I am writing an essay for my civics class and was wondering how our lives would be different if we lived in a country ruled by a monarch.
5 Answers | Add Yours
This depends a lot on what kind of a monarch it was. If we were ruled by a "good" monarch, our lives might be better on a day-to-day basis than if we are governed by a bad Congress and President. Of course, we might get a bad monarch. And even if we got a good monarch, we still wouldn't have the same sense of having political power of a sort.
One key difference is that we would not have to worry about standing in those long lines on Election Day; the country would no longer be divided into red and blue states. Then, by saving all of the millions of taxpayer dollars spent on elections, the Supreme Monarch of the United States could increase my humble educator's salary...or build himself a grand new palace in Las Vegas; there is no way of knowing how that monarchy would work out, for better or worse. Historical evidence suggests that as long as you have a good, fair-minded king on the throne, the country will be in decent shape; the only problem is when that monarch turns out to be a total loser or insane, like George III.
Two aspects of this occur to me. First, what a monarchy would be like depends a great deal on whether it is a constitutional monarchy, as England is, with guarantees of various rights and processes built in, or a monarchy with no constitution, which, of course, leaves people at the whim of the monarch, for better or worse. Second, because a monarchy generally calls for hereditary succession, a country can swing wildly from a benevolent leader to a cruel dictator, from one generation to the next. This lack of stability does not bode well for a country because its people and institutions have no way of knowing which they will get.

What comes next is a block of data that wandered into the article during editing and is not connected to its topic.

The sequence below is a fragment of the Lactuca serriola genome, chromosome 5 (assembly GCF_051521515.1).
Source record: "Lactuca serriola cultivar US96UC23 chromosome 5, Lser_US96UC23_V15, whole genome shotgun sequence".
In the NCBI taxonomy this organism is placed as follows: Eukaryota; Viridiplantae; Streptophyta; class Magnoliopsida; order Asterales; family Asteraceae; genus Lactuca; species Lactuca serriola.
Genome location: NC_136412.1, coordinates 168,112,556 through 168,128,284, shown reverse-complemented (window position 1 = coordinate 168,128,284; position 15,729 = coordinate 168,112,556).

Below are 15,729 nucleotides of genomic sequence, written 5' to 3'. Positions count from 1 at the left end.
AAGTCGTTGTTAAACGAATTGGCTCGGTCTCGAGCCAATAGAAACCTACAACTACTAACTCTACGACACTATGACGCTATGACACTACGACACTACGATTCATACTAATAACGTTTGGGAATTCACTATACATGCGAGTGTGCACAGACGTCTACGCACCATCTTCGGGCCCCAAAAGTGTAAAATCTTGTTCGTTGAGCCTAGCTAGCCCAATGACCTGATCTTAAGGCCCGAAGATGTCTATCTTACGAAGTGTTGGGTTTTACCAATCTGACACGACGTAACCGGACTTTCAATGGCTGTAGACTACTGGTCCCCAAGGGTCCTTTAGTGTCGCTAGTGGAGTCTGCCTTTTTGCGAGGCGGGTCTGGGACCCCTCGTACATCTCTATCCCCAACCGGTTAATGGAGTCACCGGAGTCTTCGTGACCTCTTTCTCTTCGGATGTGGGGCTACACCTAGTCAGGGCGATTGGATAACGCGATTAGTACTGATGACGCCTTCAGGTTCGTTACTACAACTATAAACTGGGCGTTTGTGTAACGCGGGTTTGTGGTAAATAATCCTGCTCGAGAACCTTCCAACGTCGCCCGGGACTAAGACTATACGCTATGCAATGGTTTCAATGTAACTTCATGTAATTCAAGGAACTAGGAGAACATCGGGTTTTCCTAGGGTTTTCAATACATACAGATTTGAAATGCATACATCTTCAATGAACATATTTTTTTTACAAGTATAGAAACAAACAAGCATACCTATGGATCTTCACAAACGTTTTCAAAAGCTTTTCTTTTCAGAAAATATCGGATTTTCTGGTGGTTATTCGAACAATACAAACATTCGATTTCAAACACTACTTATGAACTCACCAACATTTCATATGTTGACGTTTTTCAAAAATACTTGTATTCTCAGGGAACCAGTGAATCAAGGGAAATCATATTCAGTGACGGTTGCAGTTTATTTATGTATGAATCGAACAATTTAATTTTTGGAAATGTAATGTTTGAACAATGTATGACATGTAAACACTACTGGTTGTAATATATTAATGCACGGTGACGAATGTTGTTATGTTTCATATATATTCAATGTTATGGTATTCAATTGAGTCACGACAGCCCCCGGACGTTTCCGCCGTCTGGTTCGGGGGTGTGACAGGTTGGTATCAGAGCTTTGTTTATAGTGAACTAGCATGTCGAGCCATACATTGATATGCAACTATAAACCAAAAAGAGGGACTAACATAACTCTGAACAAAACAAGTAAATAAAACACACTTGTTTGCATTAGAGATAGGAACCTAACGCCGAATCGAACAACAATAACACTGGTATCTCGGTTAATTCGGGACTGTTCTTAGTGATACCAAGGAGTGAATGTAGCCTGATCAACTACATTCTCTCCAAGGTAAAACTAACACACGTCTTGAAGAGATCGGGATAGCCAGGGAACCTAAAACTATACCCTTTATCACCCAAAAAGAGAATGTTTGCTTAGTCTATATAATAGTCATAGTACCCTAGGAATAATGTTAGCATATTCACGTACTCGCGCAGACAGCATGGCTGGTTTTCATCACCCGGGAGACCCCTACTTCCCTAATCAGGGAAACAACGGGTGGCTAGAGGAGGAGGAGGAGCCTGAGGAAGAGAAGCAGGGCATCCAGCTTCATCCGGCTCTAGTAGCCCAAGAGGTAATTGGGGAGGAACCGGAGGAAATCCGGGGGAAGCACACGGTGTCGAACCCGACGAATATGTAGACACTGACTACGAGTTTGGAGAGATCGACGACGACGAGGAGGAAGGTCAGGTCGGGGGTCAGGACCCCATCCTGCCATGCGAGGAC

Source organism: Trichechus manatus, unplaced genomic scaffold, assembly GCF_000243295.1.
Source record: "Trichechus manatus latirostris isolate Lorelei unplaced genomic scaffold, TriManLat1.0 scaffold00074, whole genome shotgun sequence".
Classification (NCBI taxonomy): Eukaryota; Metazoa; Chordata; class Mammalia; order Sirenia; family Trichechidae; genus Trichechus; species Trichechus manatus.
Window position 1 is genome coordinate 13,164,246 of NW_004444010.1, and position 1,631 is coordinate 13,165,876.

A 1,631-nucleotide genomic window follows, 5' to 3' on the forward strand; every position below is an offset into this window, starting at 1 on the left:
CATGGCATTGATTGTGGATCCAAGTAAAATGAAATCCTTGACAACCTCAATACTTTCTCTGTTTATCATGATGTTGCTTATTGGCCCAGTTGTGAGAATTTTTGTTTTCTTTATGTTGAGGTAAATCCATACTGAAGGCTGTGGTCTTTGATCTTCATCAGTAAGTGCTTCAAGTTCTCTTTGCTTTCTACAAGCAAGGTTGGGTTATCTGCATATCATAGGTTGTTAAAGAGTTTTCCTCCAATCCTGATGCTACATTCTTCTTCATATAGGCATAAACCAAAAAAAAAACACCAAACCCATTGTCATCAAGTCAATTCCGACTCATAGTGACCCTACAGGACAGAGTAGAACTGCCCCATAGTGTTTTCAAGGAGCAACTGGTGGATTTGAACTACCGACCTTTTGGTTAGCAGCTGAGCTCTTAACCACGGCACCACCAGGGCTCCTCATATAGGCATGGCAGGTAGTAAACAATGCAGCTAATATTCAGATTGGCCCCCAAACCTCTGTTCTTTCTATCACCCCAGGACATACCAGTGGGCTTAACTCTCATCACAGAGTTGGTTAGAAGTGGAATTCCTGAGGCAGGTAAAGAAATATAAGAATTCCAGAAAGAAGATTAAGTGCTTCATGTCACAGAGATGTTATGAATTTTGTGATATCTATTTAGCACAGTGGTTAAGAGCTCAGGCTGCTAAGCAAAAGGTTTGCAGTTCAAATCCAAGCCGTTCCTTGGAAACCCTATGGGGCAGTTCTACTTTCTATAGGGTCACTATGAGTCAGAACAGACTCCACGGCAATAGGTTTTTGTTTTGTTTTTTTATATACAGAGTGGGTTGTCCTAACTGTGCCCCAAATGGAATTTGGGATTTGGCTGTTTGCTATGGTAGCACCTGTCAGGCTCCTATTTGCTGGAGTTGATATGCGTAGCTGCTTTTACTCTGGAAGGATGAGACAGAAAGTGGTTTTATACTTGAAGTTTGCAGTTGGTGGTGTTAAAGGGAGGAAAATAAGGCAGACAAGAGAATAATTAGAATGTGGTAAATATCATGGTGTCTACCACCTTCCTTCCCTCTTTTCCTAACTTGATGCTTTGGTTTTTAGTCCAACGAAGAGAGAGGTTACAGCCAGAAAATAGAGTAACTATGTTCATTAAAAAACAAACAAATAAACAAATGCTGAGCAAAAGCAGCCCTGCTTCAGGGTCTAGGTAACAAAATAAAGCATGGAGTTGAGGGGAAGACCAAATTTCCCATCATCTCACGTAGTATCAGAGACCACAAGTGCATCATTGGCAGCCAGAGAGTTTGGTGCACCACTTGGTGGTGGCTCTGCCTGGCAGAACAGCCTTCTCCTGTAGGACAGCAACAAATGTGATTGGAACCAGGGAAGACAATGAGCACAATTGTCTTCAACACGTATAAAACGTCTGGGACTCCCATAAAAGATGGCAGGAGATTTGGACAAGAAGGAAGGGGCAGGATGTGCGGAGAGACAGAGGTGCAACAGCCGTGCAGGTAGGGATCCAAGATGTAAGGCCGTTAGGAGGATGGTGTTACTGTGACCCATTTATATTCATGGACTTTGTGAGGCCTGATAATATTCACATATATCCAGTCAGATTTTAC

My mind goes to the notion of "selection" and elevated status and the social implications of having a royal family. Psychologically, everyone living in a monarchy has to comes to terms with two important facts, which have bearing on a sense of self: 1) There are people (the royal family) who are born into power, status, etc. 2) There are people who are not born into power and status and who are, therefore, "lesser people".
The equanimity of democracy is undone in a monarchy, at least to some small but necessary degree.
It depends on the monarchy. If we had a parliamentary system like in Europe I am not sure that our lives would be much different. In that case the monarch is kind of a figurehead. They have a prime minister, but elect a party and not a president.
Join to answer this question
Join a community of thousands of dedicated teachers and students.Join eNotes